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The most common kind of malignant brain tumour in adults is glioblastoma. This is a kind of brain cancer. It grows and spreads very quickly. This ailment does not have a cure as of now, however, it can be treated to help ease the person of its symptoms. Such tumours can easily invade the normal brain tissues. This is possible because glioblastoma tumours are able to grow on its own by making its own blood supply.
Although brain cancers are not common, they do occur. Men are more likely to have brain cancer when compared to women. The chances of having brain cancer increases as one age.
What Is Glioblastoma?
Also known as glioblastoma multiforme, this cancer is considered to be the most aggressive kind of cancer of the brain. This is a high-grade tumour in the brain of adults. It develops from star-shaped glial cells and is considered to be a fast-growing glioma. It grows rapidly and can spread to the nearby brain tissues.
What Are The Causes?
Although the cause of glioblastoma is not clear, research has linked it to genetic disorders such as Li-Fraumeni syndrome and neurofibromatosis. A previous radiation therapy could also play a role in the occurrence of such a brain tumour. The Glioblastoma cells are said to have more of genetic abnormalities when compared to other kinds of brain tumours. Reports of research studies claim that genetic mutations are responsible for the formation of this brain tumour.
Genetic mutation results in a cell breaking away from its usual growth routine and death cycle. This abnormal cell can create several copies of itself. These can then accumulate to form a tumour.
What Are The First Symptoms Of Glioblastoma?
As the tumour cells grow quickly, it is the pressure that leads to the first occurrence of the symptoms. Depending on the location of the tumour, there could be the following symptoms:
• Trouble thinking and learning
• Constant headache
• Mood swings
• Trouble speaking
• Blurred vision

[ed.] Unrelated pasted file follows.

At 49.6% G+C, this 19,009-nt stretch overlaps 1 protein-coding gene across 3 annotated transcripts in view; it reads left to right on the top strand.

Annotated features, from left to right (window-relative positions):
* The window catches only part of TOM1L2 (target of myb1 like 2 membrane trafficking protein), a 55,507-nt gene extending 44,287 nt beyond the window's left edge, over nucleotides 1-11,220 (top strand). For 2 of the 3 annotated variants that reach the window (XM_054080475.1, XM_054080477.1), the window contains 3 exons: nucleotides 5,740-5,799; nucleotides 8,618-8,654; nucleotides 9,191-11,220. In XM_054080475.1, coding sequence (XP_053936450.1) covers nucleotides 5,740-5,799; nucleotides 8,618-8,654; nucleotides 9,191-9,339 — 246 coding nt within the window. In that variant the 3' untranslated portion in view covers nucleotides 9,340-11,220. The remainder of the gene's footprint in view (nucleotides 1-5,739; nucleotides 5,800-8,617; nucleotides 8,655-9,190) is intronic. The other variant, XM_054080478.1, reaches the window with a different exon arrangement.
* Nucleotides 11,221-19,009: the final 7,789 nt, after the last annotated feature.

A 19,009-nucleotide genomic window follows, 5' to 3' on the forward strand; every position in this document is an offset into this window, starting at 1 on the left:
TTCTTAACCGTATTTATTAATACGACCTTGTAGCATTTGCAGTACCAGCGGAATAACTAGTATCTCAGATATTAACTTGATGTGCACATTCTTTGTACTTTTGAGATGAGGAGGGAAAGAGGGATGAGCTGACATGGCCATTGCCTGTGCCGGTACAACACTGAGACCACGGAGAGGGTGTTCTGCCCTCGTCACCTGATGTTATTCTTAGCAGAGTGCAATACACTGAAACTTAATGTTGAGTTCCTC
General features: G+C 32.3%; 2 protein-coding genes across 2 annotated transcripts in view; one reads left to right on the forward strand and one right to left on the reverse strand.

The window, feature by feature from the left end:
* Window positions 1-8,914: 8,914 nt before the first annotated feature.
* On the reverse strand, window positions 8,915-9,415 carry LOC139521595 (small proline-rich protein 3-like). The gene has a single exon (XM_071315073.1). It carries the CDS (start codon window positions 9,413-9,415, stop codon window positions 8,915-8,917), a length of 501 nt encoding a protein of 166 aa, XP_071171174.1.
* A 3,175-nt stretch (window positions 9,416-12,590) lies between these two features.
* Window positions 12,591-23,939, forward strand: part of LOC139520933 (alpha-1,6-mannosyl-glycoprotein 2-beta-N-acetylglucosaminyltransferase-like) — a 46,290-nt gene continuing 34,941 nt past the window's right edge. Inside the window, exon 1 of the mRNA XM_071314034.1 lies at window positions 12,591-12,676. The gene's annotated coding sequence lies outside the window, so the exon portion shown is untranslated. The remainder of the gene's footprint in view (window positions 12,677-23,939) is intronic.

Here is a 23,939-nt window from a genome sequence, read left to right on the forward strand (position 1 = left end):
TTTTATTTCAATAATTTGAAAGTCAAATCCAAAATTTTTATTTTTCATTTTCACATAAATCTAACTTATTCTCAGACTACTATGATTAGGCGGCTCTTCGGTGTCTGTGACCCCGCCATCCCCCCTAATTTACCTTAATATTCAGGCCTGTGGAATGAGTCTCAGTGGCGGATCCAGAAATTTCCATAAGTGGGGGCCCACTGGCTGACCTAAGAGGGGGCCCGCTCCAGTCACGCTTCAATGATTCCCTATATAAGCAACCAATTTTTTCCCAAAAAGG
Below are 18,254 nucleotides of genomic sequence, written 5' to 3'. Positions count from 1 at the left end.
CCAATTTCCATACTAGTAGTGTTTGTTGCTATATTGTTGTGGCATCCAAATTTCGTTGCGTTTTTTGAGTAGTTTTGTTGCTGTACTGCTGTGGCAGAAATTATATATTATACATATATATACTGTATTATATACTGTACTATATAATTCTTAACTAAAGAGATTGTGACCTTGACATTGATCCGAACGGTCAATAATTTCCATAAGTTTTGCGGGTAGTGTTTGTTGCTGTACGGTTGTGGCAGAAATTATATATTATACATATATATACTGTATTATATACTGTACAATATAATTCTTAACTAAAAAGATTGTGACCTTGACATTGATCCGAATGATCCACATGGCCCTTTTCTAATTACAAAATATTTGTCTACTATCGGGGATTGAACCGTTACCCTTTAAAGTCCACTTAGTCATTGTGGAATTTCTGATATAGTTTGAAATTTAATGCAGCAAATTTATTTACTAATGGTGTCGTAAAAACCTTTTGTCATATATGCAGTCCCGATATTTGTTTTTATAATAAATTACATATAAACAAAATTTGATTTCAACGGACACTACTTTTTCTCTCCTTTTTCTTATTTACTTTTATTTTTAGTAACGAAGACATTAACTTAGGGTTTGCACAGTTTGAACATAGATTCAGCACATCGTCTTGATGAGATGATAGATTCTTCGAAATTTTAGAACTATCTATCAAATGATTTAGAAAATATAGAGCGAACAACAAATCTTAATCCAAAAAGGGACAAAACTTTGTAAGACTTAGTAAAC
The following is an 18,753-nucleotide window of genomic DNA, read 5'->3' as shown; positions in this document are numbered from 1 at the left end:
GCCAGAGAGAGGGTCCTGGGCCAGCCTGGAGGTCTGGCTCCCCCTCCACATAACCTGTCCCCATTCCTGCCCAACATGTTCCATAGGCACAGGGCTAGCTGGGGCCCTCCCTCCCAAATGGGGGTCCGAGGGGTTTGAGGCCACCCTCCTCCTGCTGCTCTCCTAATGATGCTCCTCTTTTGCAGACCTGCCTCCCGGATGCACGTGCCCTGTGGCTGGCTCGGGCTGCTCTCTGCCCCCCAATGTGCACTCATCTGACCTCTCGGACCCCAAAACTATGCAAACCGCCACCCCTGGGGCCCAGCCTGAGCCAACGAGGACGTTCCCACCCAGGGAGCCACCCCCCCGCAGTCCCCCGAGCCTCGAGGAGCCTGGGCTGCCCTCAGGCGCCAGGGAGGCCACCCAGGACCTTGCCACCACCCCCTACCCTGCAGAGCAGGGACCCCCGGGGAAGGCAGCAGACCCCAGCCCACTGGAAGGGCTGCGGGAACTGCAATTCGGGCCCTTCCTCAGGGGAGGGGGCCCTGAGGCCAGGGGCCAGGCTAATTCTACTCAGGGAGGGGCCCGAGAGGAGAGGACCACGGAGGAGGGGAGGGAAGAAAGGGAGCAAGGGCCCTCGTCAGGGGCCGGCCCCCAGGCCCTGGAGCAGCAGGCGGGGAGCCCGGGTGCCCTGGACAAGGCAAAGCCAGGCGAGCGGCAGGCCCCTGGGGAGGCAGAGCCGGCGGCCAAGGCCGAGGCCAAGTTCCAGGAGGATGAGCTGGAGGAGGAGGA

• Loss of appetite
• Change in personality
What Part Of The Brain Does Glioblastoma Affect?
Glioblastoma falls under the category of cancer that we refer to as astrocytoma. This kind of cancer is said to have its formation from star-shaped cells that are present in the brain. These cells are known as astrocytes. The cancer initiates from the cerebrum (the largest part of the brain). It is found in the cerebral hemispheres, mostly the temporal and frontal lobes of the brain.
How Is It Diagnosed And Treated?
You need to approach a neurologist to get the proper diagnosis and treatment. Depending on your symptoms, you might need to get an MRI or a CT scan done.
Once diagnosed, your doctor would obtain the tumour tissue for a biopsy. The tissue would be examined by a neuropathologist. This is essential for the grading of the tumour.
The goal of the treatment approach would be to slow the growth of the tumour.
• The first form of treatment is surgery. The tumour is tried to be removed through a surgical procedure. In case, the tumour is located in a high-risk position, then it might be difficult to remove it completely.
• Radiation can kill the leftover tumour cells after the surgical procedure. In case some part of the tumour cannot be removed, then at least radiation can slow down its growth.
• Chemotherapy can help too. The most common chemotherapy drug used is temozolomide.
• Electric field therapy is used to attack the tumour cells, without affecting the normal cells. Electrodes are directly attached to the scalp. The device used is known as Optune.
What Are The Chances Of Surviving Glioblastoma?
Treatments acquired can help ease out the symptoms of this ailment. It can also put the cancer into remission. However, glioblastoma has a chance of regrowing. When this occurs, doctors treat it through surgery and other forms of radiation and chemotherapy. According to research, the survival rates for glioblastoma are - 39.3 per cent for one year, 16.9 per cent for two years, 9.9 per cent for three years, 7.0 per cent for four years, 5.5 per cent for five years and 2.9 per cent for ten years.
The lesser the age, the chances are better.
(When the survival rate is 39.3 per cent for one year, it means that 39 people out of the 100 people diagnosed with glioblastoma would be alive after one year.)
Can Glioblastoma Spread To Other Organs?
A tumour that has initiated in the brain rarely spreads to the other organs of the body. However, the tumour can affect the central nervous system. Metastatic spread of this form of brain cancer outside the central nervous system is usually rare and hence when this form of brain cancer is detected, the doctor would most likely not recommend an examination of the other organs/parts of the body. It does not spread to other organs as it would be difficult for the tumour to penetrate blood vessels and reach other organs.